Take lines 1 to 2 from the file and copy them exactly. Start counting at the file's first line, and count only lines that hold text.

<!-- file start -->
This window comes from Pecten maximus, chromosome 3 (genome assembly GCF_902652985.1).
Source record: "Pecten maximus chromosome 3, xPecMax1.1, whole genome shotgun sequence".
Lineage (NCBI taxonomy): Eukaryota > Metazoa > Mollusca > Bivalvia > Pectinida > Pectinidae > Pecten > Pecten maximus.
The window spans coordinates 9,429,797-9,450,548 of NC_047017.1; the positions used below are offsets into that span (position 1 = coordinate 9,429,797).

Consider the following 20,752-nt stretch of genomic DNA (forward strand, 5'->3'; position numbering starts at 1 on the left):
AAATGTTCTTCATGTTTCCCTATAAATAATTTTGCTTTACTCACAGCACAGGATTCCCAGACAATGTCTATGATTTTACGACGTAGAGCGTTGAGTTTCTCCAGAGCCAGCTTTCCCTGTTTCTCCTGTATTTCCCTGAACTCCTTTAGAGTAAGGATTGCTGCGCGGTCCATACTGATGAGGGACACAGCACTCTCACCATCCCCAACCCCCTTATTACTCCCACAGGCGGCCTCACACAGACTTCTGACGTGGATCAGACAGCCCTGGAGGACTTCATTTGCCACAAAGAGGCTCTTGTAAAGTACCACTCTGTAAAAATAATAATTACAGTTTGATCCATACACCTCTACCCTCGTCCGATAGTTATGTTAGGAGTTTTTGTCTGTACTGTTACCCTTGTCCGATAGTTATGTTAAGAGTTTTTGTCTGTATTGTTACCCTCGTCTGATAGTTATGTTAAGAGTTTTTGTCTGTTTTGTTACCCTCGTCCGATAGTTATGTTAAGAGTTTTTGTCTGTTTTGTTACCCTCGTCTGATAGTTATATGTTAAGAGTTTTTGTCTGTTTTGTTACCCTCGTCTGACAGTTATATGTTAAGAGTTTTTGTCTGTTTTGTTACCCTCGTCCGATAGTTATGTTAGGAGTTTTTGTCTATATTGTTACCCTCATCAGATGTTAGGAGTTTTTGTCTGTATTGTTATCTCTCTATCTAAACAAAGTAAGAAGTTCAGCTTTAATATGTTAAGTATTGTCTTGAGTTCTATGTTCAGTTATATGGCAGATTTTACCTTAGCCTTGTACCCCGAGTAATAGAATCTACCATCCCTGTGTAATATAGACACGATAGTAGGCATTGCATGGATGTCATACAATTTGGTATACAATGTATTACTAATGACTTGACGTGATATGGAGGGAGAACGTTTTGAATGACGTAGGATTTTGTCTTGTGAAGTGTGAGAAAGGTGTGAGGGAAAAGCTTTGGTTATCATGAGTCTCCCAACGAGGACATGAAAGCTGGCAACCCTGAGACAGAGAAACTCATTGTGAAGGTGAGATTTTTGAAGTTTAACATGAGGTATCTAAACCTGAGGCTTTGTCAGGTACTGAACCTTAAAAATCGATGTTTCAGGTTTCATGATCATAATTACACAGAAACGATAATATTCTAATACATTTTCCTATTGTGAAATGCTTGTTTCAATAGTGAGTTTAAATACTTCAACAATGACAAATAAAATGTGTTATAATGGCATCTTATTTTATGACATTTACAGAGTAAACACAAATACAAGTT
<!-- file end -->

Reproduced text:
This window comes from Pecten maximus, chromosome 3 (genome assembly GCF_902652985.1).
Source record: "Pecten maximus chromosome 3, xPecMax1.1, whole genome shotgun sequence".